Margo Gray Proctor presented a hand drum to U.S. Rep. Don Young (R-Alaska), who received the Congressional Lifetime Achievement Award and a warm reception at the Reservation Econcomic Summit (RES 2012) underway in Las Vegas this week. (Photo by Gale Courey Toensing)

Young Receives RES Congressional Lifetime Achievement Award

Gale Courey Toensing
2/29/12

A man who searched for gold in Alaska, worked in trapping and commercial fishing, and is the only licensed mariner in Congress was honored with the Congressional Lifetime Achievement Award at the Reservation Economic Summit this week.

Congressman Don Young, who was re-elected to the 112th Congress in 2010 to serve his 20th term as Alaska’s only representative in Congress, received long and enthusiastic bursts of applause during his  speech February 27 at the opening general session of RES 2012, the largest American Indian business conference and trade show in the country, now in its 26th year. The conference at the Mandalay Bay Conference Center in Las Vegas runs through March 1.

“I’m here in the role of congressman for all of Alaska and the congressman for all American Indians,” Young said. “ I say this because being chairman of the American Indian and Alaska Natives [House] subcommittee, we can do some great things together.”

Young was first sworn in as a freshman to the 93rd Congress after winning a special election on March 6, 1973. Today he is the 2nd ranking Republican member and the 6th ranking overall member of the House of Representatives. Young was born on June 9, 1933, in Meridian, California, earned his bachelor’s degree at Yuba Junior College in 1952 and served in the U.S. Army’s 41st Tank Battalion from 1955 to 1957. He moved to Alaska in 1959 where he fell in love with Lu, a Gwitch’in woman, who became his wife of 46 years. Lu Young passed in August, 2009. Young’s home is in Fort Yukon, a remote village of approximately 700 people located seven miles above the Arctic Circle in Alaska’s central interior region.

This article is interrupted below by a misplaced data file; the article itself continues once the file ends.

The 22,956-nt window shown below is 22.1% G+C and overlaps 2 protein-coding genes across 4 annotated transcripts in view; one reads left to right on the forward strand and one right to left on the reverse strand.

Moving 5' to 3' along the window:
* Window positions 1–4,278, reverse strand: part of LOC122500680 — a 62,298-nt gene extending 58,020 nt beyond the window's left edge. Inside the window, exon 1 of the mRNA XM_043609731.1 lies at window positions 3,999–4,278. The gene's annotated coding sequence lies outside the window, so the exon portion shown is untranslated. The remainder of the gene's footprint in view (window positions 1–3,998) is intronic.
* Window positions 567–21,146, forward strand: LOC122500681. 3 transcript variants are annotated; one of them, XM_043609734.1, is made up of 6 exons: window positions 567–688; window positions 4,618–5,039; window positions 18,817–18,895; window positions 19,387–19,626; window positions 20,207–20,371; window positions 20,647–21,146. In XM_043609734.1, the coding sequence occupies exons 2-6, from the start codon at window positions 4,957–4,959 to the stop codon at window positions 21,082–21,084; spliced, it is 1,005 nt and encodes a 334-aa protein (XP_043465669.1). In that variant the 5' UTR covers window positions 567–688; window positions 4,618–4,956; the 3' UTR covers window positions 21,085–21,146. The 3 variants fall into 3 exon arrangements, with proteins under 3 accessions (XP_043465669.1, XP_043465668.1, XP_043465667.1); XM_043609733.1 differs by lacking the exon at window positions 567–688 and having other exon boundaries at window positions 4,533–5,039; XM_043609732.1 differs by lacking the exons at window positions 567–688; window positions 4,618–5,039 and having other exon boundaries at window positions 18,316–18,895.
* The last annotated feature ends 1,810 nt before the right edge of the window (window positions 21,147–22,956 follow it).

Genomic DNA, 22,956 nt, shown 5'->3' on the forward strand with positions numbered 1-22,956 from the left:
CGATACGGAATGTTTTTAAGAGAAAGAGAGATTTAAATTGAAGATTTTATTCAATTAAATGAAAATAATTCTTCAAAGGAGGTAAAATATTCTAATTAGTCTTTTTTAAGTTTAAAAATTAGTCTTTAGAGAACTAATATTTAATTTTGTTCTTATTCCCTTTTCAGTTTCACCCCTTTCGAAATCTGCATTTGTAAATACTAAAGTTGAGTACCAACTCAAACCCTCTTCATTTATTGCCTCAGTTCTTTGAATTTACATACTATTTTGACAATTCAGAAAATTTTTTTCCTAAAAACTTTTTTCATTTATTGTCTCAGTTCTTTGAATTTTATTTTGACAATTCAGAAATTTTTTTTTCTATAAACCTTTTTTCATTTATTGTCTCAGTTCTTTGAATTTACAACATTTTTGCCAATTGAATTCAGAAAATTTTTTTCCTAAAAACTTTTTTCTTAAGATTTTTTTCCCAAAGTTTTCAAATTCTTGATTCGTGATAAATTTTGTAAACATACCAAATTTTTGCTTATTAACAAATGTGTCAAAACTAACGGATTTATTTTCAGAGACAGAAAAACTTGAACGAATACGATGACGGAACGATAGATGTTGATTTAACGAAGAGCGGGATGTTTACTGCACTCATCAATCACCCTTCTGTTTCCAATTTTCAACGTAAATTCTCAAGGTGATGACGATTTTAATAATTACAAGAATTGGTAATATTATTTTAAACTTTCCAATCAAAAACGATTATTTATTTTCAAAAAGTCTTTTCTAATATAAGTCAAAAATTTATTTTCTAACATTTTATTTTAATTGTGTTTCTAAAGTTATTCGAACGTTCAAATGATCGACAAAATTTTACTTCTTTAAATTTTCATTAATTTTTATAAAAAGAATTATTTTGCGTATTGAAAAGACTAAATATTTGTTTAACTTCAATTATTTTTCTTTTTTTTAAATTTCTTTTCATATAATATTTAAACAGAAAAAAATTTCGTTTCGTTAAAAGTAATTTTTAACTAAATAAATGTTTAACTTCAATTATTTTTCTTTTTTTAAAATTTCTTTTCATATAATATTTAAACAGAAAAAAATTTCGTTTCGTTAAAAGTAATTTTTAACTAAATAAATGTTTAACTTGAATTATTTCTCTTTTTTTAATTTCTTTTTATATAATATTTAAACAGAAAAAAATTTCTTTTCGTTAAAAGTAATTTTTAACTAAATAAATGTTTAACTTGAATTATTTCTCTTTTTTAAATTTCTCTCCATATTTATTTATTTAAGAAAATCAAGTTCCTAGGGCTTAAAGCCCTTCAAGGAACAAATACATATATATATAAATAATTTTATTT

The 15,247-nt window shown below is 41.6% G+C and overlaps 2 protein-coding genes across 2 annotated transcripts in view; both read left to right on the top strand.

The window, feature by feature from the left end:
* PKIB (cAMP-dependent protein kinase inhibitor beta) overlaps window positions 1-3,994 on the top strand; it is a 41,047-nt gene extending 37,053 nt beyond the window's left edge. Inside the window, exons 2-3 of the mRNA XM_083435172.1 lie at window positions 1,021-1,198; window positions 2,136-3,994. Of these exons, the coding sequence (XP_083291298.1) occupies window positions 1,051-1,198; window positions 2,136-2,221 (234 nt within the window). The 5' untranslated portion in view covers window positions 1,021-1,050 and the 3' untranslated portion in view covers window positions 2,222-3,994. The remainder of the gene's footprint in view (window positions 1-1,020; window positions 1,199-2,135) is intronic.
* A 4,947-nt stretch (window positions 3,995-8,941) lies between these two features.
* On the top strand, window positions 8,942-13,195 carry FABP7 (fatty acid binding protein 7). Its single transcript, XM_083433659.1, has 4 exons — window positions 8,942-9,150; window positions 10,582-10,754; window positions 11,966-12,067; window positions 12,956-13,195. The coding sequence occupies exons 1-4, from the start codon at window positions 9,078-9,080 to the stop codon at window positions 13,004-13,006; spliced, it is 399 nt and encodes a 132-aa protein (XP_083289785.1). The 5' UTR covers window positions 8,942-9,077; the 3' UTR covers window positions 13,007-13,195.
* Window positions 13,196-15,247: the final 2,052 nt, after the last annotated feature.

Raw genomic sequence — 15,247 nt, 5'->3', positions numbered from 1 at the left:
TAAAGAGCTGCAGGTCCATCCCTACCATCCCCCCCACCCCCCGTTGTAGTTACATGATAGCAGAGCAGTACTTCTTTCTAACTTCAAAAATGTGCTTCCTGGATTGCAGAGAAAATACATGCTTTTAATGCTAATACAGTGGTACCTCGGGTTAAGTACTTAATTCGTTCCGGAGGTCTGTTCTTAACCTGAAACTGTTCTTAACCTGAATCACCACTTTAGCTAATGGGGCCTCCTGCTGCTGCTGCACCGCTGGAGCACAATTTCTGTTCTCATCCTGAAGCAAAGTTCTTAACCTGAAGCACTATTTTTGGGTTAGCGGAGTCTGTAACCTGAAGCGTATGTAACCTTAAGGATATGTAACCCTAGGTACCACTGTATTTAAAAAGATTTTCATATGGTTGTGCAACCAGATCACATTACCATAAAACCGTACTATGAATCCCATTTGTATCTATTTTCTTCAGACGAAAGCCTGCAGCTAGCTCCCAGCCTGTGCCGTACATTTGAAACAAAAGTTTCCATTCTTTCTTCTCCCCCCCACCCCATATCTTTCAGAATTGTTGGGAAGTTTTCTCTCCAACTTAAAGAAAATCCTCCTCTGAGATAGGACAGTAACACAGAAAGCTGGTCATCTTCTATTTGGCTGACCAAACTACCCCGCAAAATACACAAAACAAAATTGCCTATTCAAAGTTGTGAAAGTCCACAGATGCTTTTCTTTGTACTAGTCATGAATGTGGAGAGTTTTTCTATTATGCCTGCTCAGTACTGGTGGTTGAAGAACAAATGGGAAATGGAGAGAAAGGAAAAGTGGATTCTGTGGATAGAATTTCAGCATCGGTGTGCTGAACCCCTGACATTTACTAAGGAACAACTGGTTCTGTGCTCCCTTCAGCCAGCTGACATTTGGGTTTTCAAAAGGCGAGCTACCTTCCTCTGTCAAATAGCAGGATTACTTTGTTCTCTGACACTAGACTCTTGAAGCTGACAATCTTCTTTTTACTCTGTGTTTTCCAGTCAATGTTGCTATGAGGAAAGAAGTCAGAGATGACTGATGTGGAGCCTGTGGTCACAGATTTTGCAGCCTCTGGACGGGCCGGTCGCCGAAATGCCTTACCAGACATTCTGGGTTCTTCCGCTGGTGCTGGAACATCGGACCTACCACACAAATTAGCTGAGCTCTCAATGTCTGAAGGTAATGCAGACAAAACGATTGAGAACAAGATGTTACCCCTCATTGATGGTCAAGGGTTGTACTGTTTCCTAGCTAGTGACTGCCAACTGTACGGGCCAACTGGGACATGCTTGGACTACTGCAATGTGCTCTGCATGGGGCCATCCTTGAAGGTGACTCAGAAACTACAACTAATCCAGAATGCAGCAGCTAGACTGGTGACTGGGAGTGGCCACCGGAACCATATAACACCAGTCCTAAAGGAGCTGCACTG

Young has long been hailed as a supporter of Indian country – and in turn Indian country has supported him. In an interview with Indian Country Today Media Network last year, Young advocated elevating an Indian affairs position to the Cabinet level of the White House. “The president could even do it by executive order—bring [Larry] Echo Hawk to the table so he can position himself without the threat of being replaced by the Secretary of the Interior. We need an advocate,” Young said in the interview. “I want the people in Indian country who want to determine their own destiny to have the ability to do it, and not be inhibited by other government agencies.”

Young reiterated those sentiments during his acceptance speech at RES. “It’s always interesting to me how you’ve progressed over the years. It’s now time to change the way we do business so that you can be more successful, have a better society within your own nations and achieve your own goals. And the way to do that is to make sure that you do have true self determination, nation to nation,” Young said. “This is what I want to work on.”

He noted with some rancor how difficult it is for indigenous peoples to be successful because there are always people,  particularly lawmakers, ready to undermine Native success. When the Indian Gaming Regulatory Act was passed “no one thought it would work and then they tried to make sure it’s not successful, but you’ve been successful,” he said. When the Seneca Nation of Indians developed a successful tobacco sales business,  “someone slipped a little bill into the Homeland Security (bill) – what that had to do with tobacco, I don’t know – so now you can’t sell tobacco from the Seneca reservation and 800 people lost their jobs.” Young said The successful 8(a) government contracting program is now under attack, he said.”Every time American Indians and Alaska Natives try to rise to the level you’re capable of someone tries to push your head down. I don’t want that to happen again,” Young said to a thunderous round of applause.  He promised to serve the American Indian and Alaska Native communities for the remaining two years of his time in Congress “as your leader and your spokesman for as long as you ask me to do so, because you’re doing the right thing.”

Margo Gray Proctor, a member of the Osage Nation and chairwoman of the National Center for American Indian Enterprise Development, praised Young for his dedication to Indian county. “Out of 535 congressmen, this one is a loyal friend of Indian country. You’ve been here many times and been there to help us and we thank you,” Gray Proctor said.

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